I have been in a relationship since I was seventeen.
As someone who is nearing 22 with each passing day, thinking about that is slightly ridiculous. Before I met my current partner, who happens to be my first and only partner, I was a child. I didn’t even know what college I wanted to go to. I thought I was so grown-up, but I wasn’t. At all. We grew up together. And now here I am, four years later, just as happy as I was when we started dating. Usually.As much as I wonder about who I am and how I am defined, I am still happy. Click To Tweet
Being in a relationship for the bulk of my truly formative years has been an experience that I went through alone. I am the only one of my friends at my college who still has a high school partner. And at home, my relationship is the only couple left from our high school friend group.
It’s just us.
It’s almost like we’ve become a constant in other people’s lives, not just our own. Our names go together, connected by a quick ‘and.’ C and J, J and C.It’s almost like we’ve become a constant in other people’s lives, not just our own. Click To Tweet
I once had a friend of mine tell me that if my partner and I broke up, they might stop believing in love. Tell me that that doesn’t put a lot of pressure on a person! What if we do break up? Then not only would I feel awful because breakups are never fun (so I’ve heard), but I’d have the added weight of knowing that for a long time, people defined me by my partner, and defined good relationships by us, too.
Being defined like that, it was never in a bad way, or in a way that I am opposed to. Clearly, when you’ve been in a relationship for a while – and especially if you had mutual friends before you started dating – your relationship is just another part of their life. I’ve been in one long enough it’s almost as if “in a relationship” is tattooed on my forehead. And when you’ve had a relationship last from high school to college, it isn’t even just your relationship anymore. Other people have a part in it as well. Or at least, that’s what it feels like to me. They care about the both of you, but their image of your relationship, and who you are as a couple can supersede their image of you both as individuals. They’ve known you as a couple longer than they know you separately, at least in my case. In their eyes, you go together.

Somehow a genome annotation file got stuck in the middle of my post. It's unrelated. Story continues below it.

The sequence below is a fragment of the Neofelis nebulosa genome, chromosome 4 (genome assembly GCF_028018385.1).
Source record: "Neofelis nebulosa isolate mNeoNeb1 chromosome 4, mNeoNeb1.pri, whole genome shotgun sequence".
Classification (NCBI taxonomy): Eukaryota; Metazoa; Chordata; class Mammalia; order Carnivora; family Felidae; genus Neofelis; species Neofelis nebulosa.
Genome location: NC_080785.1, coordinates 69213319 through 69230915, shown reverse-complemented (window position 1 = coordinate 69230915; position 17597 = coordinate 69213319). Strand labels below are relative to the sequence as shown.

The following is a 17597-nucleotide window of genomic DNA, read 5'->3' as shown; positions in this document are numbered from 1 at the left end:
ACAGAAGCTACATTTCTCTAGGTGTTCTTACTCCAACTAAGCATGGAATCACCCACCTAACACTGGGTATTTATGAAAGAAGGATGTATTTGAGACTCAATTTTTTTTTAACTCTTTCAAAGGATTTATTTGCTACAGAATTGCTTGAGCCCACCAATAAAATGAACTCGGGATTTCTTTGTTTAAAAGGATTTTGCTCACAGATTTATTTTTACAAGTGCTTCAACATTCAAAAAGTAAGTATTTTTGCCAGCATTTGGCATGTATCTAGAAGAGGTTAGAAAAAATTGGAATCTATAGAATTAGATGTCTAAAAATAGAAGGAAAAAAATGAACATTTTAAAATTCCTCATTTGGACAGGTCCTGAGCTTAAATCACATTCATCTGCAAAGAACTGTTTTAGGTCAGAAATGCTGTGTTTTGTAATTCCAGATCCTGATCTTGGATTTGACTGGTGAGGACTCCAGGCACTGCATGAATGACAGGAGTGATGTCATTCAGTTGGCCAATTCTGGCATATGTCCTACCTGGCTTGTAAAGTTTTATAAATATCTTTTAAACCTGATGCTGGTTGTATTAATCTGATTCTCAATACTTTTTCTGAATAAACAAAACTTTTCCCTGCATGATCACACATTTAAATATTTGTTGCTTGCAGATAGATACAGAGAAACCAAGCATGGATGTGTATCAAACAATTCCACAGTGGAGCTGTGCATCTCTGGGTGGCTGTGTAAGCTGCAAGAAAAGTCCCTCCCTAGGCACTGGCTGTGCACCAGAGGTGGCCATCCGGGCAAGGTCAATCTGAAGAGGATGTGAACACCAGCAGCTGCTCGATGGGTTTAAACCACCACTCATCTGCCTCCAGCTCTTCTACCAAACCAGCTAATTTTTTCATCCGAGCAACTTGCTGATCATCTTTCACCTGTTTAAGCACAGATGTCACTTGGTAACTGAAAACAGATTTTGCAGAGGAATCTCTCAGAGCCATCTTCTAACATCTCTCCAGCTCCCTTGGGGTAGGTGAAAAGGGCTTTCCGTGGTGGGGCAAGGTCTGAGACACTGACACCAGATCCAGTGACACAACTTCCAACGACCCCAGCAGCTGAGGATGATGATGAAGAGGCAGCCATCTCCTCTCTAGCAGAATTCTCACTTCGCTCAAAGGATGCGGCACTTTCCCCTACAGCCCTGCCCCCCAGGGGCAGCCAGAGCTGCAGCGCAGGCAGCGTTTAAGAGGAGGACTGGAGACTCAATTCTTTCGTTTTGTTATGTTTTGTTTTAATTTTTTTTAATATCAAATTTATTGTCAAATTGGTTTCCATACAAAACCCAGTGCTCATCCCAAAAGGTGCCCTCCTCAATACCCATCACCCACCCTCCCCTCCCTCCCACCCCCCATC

I’ve always been a big proponent of no matter what anyone else says, the only two opinions that matter in a relationship are yours and your partner’s. But when people are so used to your relationship that they only know who you are in that relationship, you start to wonder. It isn’t like I’m about to split from my partner; I’m going to stay with them because they make me happy, and I am a better person for having known them. And I do know who I am; being in a long-distance relationship helps with the formation of who you are as an independent individual.
But I still have to question, because that’s who I am. I have to think about the contingencies and the could-have-been’s.
Who would I have been if I wasn’t in a relationship? Would I be a radically different person, or would I be pretty much the same? All my instincts are telling me I wouldn’t be too different. But maybe I would have been more outgoing, gone to parties I never felt I belonged at. Or maybe I would have stayed as lonely as I was in high school, a hopeless romantic fixated on an idea of love I can’t quite get a grasp on. But who knows? And who can know? If anyone has goggles to see an alternate timeline, lend them to me. That would be awesome.If anyone has goggles to see an alternate timeline, lend them to me. Click To Tweet
Or don’t. As much as I wonder about who I am and how I am defined and who I could have been, I am happy. I love my partner unconditionally. The way they support me and help me find where I am meant to be going in life is incredible. And I like to think I make them pretty happy, too. Even though I wonder about what could have been, to me, our love is what matters.
To me, that is enough.